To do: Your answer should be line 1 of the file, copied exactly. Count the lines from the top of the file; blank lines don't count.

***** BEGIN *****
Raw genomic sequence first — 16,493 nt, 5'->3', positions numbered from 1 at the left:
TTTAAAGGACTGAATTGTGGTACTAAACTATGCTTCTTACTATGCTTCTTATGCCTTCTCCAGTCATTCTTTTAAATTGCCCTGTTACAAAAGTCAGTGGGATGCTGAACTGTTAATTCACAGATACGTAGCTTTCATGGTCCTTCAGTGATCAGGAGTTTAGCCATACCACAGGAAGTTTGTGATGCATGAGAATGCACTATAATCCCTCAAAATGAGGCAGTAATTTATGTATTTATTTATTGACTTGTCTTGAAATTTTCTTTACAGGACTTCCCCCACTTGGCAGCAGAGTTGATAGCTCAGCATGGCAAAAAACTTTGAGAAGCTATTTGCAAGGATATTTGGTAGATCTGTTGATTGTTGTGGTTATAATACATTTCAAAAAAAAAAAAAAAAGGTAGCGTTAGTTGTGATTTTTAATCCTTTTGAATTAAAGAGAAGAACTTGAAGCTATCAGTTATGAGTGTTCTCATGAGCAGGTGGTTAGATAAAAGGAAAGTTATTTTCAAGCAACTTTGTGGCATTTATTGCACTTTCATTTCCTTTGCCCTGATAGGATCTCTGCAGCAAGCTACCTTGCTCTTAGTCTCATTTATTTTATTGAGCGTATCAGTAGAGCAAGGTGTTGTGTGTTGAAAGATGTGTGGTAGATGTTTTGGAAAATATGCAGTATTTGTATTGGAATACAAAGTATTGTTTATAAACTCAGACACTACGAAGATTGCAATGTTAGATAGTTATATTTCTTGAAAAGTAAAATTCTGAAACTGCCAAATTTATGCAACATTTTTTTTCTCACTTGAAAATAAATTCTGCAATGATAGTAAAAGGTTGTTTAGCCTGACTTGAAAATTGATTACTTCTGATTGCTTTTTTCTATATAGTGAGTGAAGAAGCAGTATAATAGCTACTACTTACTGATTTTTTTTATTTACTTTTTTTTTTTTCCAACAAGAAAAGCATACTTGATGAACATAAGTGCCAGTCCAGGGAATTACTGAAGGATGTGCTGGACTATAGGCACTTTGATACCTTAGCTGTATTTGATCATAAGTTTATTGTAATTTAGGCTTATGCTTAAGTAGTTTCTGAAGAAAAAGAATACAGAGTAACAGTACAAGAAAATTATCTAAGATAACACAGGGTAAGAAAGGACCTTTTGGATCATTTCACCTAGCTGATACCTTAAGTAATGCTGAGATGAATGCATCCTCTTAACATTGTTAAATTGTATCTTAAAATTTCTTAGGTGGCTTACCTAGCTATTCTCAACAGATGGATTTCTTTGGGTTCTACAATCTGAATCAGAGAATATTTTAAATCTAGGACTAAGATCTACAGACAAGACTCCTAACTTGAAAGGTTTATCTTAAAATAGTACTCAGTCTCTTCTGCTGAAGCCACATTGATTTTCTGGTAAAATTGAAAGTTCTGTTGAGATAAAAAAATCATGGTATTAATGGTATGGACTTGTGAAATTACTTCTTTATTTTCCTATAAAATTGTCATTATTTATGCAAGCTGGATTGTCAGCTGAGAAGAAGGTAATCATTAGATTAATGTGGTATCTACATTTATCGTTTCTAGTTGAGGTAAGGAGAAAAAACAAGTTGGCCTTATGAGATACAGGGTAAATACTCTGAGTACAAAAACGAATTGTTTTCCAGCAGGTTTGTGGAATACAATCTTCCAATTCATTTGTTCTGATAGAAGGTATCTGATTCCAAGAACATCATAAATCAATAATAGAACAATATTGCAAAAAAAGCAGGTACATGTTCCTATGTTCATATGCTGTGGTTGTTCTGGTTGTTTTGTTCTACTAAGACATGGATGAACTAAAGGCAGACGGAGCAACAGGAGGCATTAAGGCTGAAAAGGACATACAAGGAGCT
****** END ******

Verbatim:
Raw genomic sequence first — 16,493 nt, 5'->3', positions numbered from 1 at the left: